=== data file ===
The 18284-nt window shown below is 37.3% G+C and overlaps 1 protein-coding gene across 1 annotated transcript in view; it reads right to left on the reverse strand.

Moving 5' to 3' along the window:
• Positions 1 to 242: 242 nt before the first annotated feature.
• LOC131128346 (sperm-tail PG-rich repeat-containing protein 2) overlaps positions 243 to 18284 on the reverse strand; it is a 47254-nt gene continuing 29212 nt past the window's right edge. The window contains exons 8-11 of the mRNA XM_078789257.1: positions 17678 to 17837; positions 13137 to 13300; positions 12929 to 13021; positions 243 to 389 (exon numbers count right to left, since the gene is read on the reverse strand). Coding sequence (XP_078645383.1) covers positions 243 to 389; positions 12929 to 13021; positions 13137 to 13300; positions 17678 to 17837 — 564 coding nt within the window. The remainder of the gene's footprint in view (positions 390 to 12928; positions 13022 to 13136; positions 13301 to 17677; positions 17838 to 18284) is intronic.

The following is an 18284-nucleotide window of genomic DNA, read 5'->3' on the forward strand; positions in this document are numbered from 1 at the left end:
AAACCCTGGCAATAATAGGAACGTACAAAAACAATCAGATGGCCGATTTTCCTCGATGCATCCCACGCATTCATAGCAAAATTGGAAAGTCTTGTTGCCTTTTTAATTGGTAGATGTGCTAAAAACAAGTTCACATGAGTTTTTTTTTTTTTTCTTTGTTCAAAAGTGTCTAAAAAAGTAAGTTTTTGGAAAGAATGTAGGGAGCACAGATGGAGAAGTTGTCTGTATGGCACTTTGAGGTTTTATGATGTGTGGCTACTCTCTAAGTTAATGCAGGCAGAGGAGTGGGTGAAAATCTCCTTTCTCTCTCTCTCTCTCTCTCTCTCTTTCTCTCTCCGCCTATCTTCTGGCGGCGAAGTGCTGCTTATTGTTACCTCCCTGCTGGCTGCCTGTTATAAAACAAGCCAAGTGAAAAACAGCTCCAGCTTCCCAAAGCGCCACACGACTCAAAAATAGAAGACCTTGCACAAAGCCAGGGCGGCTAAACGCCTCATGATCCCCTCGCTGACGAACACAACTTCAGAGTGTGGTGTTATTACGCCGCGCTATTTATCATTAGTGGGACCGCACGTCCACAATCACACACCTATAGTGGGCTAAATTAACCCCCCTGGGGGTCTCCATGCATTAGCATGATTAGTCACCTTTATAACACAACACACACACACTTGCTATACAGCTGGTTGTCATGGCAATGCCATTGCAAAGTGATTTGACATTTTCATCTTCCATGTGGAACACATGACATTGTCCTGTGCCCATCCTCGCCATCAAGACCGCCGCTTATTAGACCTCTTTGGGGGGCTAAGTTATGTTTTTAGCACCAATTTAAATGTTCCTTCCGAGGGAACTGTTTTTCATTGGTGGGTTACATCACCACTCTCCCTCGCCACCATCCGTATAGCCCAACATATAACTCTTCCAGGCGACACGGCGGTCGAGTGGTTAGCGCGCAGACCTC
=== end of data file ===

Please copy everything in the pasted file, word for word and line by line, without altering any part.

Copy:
The 18284-nt window shown below is 37.3% G+C and overlaps 1 protein-coding gene across 1 annotated transcript in view; it reads right to left on the reverse strand.

Moving 5' to 3' along the window:
• Positions 1 to 242: 242 nt before the first annotated feature.
• LOC131128346 (sperm-tail PG-rich repeat-containing protein 2) overlaps positions 243 to 18284 on the reverse strand; it is a 47254-nt gene continuing 29212 nt past the window's right edge. The window contains exons 8-11 of the mRNA XM_078789257.1: positions 17678 to 17837; positions 13137 to 13300; positions 12929 to 13021; positions 243 to 389 (exon numbers count right to left, since the gene is read on the reverse strand). Coding sequence (XP_078645383.1) covers positions 243 to 389; positions 12929 to 13021; positions 13137 to 13300; positions 17678 to 17837 — 564 coding nt within the window. The remainder of the gene's footprint in view (positions 390 to 12928; positions 13022 to 13136; positions 13301 to 17677; positions 17838 to 18284) is intronic.

The following is an 18284-nucleotide window of genomic DNA, read 5'->3' on the forward strand; positions in this document are numbered from 1 at the left end:
AAACCCTGGCAATAATAGGAACGTACAAAAACAATCAGATGGCCGATTTTCCTCGATGCATCCCACGCATTCATAGCAAAATTGGAAAGTCTTGTTGCCTTTTTAATTGGTAGATGTGCTAAAAACAAGTTCACATGAGTTTTTTTTTTTTTTCTTTGTTCAAAAGTGTCTAAAAAAGTAAGTTTTTGGAAAGAATGTAGGGAGCACAGATGGAGAAGTTGTCTGTATGGCACTTTGAGGTTTTATGATGTGTGGCTACTCTCTAAGTTAATGCAGGCAGAGGAGTGGGTGAAAATCTCCTTTCTCTCTCTCTCTCTCTCTCTCTCTTTCTCTCTCCGCCTATCTTCTGGCGGCGAAGTGCTGCTTATTGTTACCTCCCTGCTGGCTGCCTGTTATAAAACAAGCCAAGTGAAAAACAGCTCCAGCTTCCCAAAGCGCCACACGACTCAAAAATAGAAGACCTTGCACAAAGCCAGGGCGGCTAAACGCCTCATGATCCCCTCGCTGACGAACACAACTTCAGAGTGTGGTGTTATTACGCCGCGCTATTTATCATTAGTGGGACCGCACGTCCACAATCACACACCTATAGTGGGCTAAATTAACCCCCCTGGGGGTCTCCATGCATTAGCATGATTAGTCACCTTTATAACACAACACACACACACTTGCTATACAGCTGGTTGTCATGGCAATGCCATTGCAAAGTGATTTGACATTTTCATCTTCCATGTGGAACACATGACATTGTCCTGTGCCCATCCTCGCCATCAAGACCGCCGCTTATTAGACCTCTTTGGGGGGCTAAGTTATGTTTTTAGCACCAATTTAAATGTTCCTTCCGAGGGAACTGTTTTTCATTGGTGGGTTACATCACCACTCTCCCTCGCCACCATCCGTATAGCCCAACATATAACTCTTCCAGGCGACACGGCGGTCGAGTGGTTAGCGCGCAGACCTC